This is why we encourage our selling clients to perform “reverse due diligence” — a critical self-examination of the company in preparation for being acquired. Looking at the situation through the buyer’s eyes helps the seller anticipate questions and potential objections, and prepare convincing answers for them.
From the buyer’s perspective, the goal is to arrive at a level of comfort that revalidates the original decision to make the offer to purchase. Only with the clarity provided by due diligence can the buyer be certain the acquisition continues to makes sense.
Being Blunt Is Best Approach
This is why sellers should anticipate blunt inquiries about the company’s merits as an acquisition target. Even a company with an attractive P&L and a strong balance sheet may have underlying flaws that the buyer would inherit upon closing the sale. If they exist, due diligence exposes them for both parties to confront and resolve.
Buyers also should be alert to the seller’s reputation in the marketplace. Thanks to the Internet, social media channels, and industry networks such as trade associations, it isn’t hard to get a sense of how the seller is perceived by its vendors, employees, and peers. Because harmonizing company cultures is so essential to the success of M&As, this softer aspect of due diligence shouldn’t be overlooked.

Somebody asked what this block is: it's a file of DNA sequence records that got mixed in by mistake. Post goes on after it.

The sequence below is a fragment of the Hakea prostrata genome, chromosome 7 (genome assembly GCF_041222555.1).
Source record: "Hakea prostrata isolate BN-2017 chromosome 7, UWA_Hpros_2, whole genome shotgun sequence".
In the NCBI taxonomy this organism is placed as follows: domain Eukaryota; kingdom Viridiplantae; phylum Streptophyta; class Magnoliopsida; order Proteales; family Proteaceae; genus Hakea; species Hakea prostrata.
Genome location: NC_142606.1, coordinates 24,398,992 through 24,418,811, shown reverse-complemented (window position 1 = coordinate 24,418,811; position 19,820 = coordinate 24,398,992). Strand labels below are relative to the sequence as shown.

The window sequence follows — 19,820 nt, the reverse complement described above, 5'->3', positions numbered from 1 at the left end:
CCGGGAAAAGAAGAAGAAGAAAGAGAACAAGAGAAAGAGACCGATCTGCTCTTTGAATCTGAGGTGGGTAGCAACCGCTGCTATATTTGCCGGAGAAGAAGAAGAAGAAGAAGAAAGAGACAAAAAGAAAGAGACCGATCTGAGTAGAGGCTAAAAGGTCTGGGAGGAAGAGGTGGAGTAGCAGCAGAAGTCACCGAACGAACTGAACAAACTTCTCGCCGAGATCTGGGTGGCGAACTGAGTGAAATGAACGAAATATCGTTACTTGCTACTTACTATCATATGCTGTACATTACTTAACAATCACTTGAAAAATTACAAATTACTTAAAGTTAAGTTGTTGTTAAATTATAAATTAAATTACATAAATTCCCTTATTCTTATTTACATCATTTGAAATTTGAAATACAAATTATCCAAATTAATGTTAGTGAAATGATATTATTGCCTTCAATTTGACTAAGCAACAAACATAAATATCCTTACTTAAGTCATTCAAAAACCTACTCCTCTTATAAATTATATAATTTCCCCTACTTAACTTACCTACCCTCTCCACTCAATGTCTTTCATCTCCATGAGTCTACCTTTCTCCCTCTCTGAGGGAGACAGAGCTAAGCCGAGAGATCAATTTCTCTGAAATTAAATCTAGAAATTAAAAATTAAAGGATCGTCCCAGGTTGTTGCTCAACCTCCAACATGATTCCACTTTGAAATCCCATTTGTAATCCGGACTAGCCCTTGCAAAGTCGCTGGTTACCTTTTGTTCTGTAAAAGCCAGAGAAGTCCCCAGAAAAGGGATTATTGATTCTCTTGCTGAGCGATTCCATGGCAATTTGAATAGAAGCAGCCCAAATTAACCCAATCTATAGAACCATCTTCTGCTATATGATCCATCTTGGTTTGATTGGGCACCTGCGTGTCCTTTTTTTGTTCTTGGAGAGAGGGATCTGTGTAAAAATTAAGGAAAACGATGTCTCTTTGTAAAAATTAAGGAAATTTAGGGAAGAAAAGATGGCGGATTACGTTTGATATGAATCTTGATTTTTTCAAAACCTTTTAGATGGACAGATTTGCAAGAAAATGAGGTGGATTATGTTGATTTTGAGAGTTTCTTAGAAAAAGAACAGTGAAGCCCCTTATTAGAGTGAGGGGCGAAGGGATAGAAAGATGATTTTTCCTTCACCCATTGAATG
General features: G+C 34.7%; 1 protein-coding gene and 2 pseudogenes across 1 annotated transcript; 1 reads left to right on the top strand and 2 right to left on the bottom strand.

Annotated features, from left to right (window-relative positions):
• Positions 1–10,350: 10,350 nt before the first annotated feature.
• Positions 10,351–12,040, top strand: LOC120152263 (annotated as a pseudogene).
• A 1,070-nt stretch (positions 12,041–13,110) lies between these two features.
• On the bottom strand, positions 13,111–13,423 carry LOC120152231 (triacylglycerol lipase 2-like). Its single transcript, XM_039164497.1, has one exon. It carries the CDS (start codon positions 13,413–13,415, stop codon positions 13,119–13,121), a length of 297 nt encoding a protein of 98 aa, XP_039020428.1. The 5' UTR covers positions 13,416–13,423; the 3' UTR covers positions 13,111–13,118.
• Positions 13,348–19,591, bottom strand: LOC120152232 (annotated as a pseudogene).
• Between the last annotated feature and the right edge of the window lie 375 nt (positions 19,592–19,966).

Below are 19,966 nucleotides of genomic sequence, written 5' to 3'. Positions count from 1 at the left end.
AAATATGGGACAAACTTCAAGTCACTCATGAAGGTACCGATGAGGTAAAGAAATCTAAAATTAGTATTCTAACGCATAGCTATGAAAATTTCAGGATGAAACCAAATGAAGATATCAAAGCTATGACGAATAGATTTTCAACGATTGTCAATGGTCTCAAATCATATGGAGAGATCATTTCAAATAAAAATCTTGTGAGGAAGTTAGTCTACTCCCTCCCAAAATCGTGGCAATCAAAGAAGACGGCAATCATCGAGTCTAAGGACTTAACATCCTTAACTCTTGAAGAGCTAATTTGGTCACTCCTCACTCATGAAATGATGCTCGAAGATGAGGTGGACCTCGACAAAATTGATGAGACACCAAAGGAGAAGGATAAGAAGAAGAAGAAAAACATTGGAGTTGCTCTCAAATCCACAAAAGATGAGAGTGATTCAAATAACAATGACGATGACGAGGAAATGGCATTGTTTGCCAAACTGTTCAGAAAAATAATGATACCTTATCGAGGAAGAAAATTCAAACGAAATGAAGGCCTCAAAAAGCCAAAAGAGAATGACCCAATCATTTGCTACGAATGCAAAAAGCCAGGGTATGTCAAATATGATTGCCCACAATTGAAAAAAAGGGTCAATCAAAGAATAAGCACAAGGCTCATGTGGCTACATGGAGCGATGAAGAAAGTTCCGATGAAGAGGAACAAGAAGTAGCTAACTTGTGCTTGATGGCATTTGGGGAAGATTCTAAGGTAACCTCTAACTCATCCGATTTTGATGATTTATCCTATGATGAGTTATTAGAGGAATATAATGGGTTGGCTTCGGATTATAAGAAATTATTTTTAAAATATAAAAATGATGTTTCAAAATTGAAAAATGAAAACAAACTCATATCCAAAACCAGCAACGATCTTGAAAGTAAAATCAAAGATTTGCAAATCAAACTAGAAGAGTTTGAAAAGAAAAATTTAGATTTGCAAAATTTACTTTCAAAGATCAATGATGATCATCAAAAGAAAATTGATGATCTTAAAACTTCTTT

If due diligence was thorough, there should no longer be any gaps in the big picture of the transaction that is now about to take place. But because the acquisition process as a whole probably has spanned months, it’s wise at this stage to review the main elements of the deal and verify they are the same now as they were when the process began.
Does It Still Feel Right?
Buyers do this by pausing and circling back to what attracted them to the opportunity in the first place. Again, thanks to due diligence, there should be no major surprises. But, taking a final look at issues such as customer retention and the continued participation of key employees helps the buyer to remain certain that the transaction still makes sense.
Circling back in this way removes any remaining ambiguities and puts the buyer in the right frame of mind for what comes next: seeing to it that the acquisition works not just on paper but in actual practice. Now the buyer can proceed with confidence to signing — and to the bigger challenge of making the whole of the merger exceed the sum of its parts.
Thomas Williams is a partner in New Direction Partners (NDP), the leading provider of advisory services for printing and packaging firms seeking growth and opportunity through mergers and acquisitions. NDP assists its clients by giving them expert guidance and peace of mind at every stage of the process of buying or selling a printing or packaging company. Services include representing selling shareholders; acquisition searches; valuation; capital formation and financing; and strategic planning. NDP’s partners have participated in more than 300 mergers and acquisitions since 1979. Collectively they possess more than 200 years of industry experience with transactions in aggregate exceeding $2 billion. For information, email email@example.com